7 Days in Russia

7 Days in Russia ISBN: 9781456631796 Orca Publishing, copyright and written by M. G. Crisci.

The book opens with the usual credits, followed by a list of sponsors; acknowledgements; a preface presenting brief biographical data including the raison d’être for the presentation; maps of specific routes taken in the 7-day journey; an amusing (and most appropriate for the Russian language) “Idiot’s Guide to Verbal Survival”; Day 1: “What could go wrong, goes wrong” and each succeeding chapter setting forth descriptions of more enlightening, frequently amusing, activities from each succeeding day. Additionally a photographer of note, the author was able to provide photographs of many of the places and people visited. Thus, the book describes an interesting and eye-opening account of the country and its inhabitants that will surprise many, if not most of today’s Americans.

Discussion: The author has presented a most appealing picture to describe present-day Russia that have strengthened his beliefs that the alcoholism, surveillance, and otherwise general effects of apprehension among the residents now exist only within the beliefs of the average American. Regrettably and most apologetically, this reviewer still retains some measure of reservation in totally accepting the author’s conclusion. He makes mention of the fact that his trip was made during one of Putin’s inaugurations following a first that had preceded it by two years. And from the freedom he noticed, and to a large extent quite ably demonstrated, today’s Russia appears to be one that is far removed from that which long existed. This reader also has travelled to Russia and experienced some similarities to those set forth by the author, but under other circumstances; i.e. not visiting as a tourist, but as a scientist visiting other scientists. We encountered most comfortable accommodations, transportation, excellent food and entertainment and really had no sense of being under any manner of surveillance other than tight restriction with respect to picture taking. (Granted this first trip was made when Gorbachev was struggling to bring the country together following the Troika disasters.) A week later we visited St. Petersburg to see the magnificent Hermitage and had the fascinating added pleasure of attending a performance of Boris Godunov in the city’s gem-like Opera House. Upon boarding our plane to leave Russia, a seemingly inconsequential remark by an In-Tourist representative provided a definite impression that surveillance of our activities actually had been quite extensive. Activities encountered on a subsequent trip a few years later still did not offer any definitive answer causing two other thoughts linger. Within the last 2-3 years this reader has received translations of books by Russian authors to review. None of these offer any clarification of the situation for this reviewer, but in fact strengthen an originally observed observation of a seeming dichotomy in the manner in which different classes or grades of citizens are observed/treated according to their main source of employment and/or activities; the other, a tendency toward observation/treatment according to religion, especially the apparent persistence of a degree of anti-Semitism – a feature one author commented on as having been accurately mentioned in my review. Additionally as continually discussed ‘ad nauseum’ by the media, we still have the involved Russian-American political situation.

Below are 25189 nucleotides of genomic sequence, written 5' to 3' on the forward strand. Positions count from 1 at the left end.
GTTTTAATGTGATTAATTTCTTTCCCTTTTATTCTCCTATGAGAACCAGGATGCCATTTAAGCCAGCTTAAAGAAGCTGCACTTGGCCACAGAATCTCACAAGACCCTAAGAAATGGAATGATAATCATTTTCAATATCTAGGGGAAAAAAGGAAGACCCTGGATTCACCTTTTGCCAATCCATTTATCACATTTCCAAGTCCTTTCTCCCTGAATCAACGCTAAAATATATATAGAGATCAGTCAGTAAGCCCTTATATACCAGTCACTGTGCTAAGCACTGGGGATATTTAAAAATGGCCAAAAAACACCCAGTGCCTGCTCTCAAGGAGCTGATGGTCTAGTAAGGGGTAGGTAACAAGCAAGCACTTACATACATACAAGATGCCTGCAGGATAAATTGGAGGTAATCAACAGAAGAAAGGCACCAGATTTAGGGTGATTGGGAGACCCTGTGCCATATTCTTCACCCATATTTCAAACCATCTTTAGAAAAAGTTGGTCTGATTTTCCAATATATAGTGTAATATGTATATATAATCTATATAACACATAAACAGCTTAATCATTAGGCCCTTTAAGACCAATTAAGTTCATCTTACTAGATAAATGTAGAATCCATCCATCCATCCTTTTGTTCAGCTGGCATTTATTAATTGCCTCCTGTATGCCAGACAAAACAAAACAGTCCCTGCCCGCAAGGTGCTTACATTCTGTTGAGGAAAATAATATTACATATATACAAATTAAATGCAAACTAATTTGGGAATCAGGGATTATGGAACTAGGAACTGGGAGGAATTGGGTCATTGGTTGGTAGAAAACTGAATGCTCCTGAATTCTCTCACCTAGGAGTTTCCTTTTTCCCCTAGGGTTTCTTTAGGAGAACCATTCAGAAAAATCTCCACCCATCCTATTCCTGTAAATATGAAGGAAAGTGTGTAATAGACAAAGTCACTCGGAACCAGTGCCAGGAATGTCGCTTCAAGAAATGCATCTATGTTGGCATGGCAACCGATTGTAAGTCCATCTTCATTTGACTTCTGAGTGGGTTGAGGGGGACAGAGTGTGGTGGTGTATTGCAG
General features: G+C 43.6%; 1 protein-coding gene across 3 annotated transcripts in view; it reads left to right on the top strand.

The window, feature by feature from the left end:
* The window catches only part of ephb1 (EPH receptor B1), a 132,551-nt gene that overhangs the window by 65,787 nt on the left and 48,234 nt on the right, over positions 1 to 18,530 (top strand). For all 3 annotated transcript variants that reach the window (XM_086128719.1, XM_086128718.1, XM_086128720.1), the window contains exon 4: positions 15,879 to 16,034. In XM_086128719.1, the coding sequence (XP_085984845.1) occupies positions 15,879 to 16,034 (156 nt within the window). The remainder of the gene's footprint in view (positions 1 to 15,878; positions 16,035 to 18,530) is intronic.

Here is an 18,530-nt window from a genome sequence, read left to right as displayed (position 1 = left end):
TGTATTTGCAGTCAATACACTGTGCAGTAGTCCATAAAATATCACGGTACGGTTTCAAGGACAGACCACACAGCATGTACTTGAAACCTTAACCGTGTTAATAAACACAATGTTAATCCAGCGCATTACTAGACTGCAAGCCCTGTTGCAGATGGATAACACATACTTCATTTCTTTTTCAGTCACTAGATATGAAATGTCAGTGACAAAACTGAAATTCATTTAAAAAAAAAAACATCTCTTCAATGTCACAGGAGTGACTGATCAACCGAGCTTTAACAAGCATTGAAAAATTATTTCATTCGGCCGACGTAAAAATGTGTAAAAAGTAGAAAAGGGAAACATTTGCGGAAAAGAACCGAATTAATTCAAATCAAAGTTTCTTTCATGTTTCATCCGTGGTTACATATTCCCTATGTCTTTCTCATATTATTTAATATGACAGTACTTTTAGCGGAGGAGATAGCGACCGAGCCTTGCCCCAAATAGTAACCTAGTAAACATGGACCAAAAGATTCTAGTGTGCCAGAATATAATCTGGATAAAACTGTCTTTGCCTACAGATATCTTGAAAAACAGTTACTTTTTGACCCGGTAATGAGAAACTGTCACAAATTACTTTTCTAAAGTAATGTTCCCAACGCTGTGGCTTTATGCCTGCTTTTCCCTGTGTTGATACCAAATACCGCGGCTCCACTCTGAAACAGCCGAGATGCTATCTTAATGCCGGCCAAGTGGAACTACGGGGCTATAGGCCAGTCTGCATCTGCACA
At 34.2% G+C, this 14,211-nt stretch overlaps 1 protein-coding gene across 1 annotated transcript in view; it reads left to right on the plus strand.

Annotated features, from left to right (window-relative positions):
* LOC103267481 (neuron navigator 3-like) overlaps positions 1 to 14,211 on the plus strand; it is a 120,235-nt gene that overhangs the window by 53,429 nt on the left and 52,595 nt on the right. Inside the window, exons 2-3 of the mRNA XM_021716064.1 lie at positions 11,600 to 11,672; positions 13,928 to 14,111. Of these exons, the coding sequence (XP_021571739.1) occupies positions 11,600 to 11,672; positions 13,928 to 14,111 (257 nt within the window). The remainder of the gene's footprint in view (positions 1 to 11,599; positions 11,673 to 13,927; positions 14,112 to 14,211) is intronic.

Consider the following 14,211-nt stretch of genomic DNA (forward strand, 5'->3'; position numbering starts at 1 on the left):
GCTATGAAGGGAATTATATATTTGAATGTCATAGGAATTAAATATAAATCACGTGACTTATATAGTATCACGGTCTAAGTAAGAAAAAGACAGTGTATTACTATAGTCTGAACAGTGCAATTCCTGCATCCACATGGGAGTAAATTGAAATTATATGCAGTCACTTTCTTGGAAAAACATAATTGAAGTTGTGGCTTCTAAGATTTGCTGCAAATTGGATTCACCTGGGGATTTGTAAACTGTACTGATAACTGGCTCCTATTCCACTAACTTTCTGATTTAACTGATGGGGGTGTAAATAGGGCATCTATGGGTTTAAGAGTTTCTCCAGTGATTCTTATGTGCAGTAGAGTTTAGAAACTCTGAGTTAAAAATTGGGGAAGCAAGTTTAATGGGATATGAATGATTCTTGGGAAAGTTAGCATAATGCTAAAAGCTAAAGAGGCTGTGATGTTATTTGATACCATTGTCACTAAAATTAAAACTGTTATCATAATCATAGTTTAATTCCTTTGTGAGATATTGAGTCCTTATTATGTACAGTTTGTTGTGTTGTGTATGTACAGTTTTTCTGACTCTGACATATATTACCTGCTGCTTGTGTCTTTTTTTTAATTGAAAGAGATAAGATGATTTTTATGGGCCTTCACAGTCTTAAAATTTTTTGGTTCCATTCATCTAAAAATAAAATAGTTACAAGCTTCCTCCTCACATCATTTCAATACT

Still another possibly unrecognized component in this seemingly benign Russian citizens’ complete freedom – the unbidden thought that this author, as a well-known lecturer as well as friend of the Director of the Russian Cultural Center in Washington D.C., may have received some measure of un-requested and un-recognized aid in his reception and activities in Russia. But then again, and most apologetically, this reviewer is an American who had WW II acquaintances and memories, the Cold War, Cuban fiasco, of the recurring political charges and the rest, as well as a couple of personal visits to Russia as a scientist conferring with scientists. Albeit this individual’s trips were a few years previous to Mr. Cristi’s and the memories may well be influenced by the troubled times not experienced by the author of this book. Trump and Putin seem to understand each other and actually seem to ‘be on the same page’ whereas the old hardliners of the Russian Politburo and those in the U.S. Deep State appear to be unrelenting. Perhaps it would be better if both countries paid a little more attention to China?

But to conclude, the picture the author has provided hopefully is the correct one as he has described it and this book is highly recommended as a most enlightening and interesting read for ALL Americans to further assess and better interpret the barrage of news to which they constantly are subjected.

5* Highly recommended as described.

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